Cardin F. RUTLEDGE, Plaintiff-Appellant,
Shirley CHATER, Commissioner, Social Security
United States Court of Appeals, Tenth Circuit.
May 11, 1995.
54 F.3d 788
NOTICE: Although citation of unpublished opinions remains unfavored, unpublished opinions may now be cited if the opinion has persuasive value on a material issue, and a copy is attached to the citing document or, if cited in oral argument, copies are furnished to the Court and all parties. See General Order of November 29, 1993, suspending 10th Cir. Rule 36.3 until December 31, 1995, or further order.
Before HENRY, McKAY, and LOGAN, Circuit Judges.
ORDER AND JUDGMENT*
HENRY, Circuit Judge.
After examining the briefs and appellate record, this panel has determined unanimously to grant the parties' request for a decision on the briefs without oral argument. See Fed. R. App. P. 34(f) and 10th Cir. R. 34.1.9. The case is therefore ordered submitted without oral argument.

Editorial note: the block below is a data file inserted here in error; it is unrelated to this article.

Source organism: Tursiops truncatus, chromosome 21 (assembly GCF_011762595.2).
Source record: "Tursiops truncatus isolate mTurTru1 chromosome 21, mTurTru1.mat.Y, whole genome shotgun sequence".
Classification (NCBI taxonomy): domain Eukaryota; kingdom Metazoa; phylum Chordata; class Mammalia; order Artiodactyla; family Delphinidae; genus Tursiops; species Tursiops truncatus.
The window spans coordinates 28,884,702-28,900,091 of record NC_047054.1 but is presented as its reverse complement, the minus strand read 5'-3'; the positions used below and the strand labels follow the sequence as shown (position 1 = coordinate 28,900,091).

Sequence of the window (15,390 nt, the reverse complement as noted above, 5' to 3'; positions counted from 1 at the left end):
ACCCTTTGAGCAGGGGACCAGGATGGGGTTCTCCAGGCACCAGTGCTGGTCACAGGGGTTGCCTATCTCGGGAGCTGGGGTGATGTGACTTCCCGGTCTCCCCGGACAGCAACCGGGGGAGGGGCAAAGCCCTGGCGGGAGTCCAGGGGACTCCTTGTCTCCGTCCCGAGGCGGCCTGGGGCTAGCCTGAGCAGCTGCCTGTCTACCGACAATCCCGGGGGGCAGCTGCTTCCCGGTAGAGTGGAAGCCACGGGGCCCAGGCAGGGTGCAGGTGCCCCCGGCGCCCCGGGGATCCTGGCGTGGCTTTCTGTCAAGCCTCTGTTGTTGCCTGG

Plaintiff appeals the district court's affirmance of the Secretary's1 denial of his application for social security disability benefits. At the time of his hearing before the administrative law judge (ALJ), plaintiff was fifty-eight years old and his main complaint was of breathing problems. The ALJ considered all the record evidence and found that plaintiff suffered from chronic obstructive pulmonary disease and that, because of his impairments, he could not work around respiratory irritants and he had frequent lifting and carrying restrictions of twenty-five to fifty pounds. Given those exertional and nonexertional impairments, the ALJ found that plaintiff could perform his past relevant work as a maintenance man.